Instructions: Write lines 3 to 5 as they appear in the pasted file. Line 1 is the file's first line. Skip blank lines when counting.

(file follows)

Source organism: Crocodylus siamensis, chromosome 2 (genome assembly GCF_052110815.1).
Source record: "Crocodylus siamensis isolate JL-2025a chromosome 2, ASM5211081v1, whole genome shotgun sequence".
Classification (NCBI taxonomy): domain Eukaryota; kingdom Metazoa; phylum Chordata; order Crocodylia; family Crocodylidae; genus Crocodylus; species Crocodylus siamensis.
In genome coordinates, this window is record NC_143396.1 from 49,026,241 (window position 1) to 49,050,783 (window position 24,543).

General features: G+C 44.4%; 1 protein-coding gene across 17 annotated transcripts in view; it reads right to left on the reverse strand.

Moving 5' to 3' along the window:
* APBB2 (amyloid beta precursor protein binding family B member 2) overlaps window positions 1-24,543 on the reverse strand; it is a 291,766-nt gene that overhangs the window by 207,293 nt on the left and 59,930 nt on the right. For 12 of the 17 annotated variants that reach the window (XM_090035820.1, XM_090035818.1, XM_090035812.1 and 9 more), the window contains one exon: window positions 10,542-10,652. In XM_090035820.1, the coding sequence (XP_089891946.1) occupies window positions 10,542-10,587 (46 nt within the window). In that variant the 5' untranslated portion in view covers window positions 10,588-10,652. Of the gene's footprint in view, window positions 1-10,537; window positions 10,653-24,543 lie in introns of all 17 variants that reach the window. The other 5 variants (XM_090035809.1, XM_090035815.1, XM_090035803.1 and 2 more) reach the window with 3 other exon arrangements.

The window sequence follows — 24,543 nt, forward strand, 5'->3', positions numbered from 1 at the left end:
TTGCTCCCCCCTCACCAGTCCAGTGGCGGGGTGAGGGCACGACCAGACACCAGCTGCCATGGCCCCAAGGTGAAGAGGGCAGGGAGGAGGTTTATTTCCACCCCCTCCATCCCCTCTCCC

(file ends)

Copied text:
Classification (NCBI taxonomy): domain Eukaryota; kingdom Metazoa; phylum Chordata; order Crocodylia; family Crocodylidae; genus Crocodylus; species Crocodylus siamensis.
In genome coordinates, this window is record NC_143396.1 from 49,026,241 (window position 1) to 49,050,783 (window position 24,543).

General features: G+C 44.4%; 1 protein-coding gene across 17 annotated transcripts in view; it reads right to left on the reverse strand.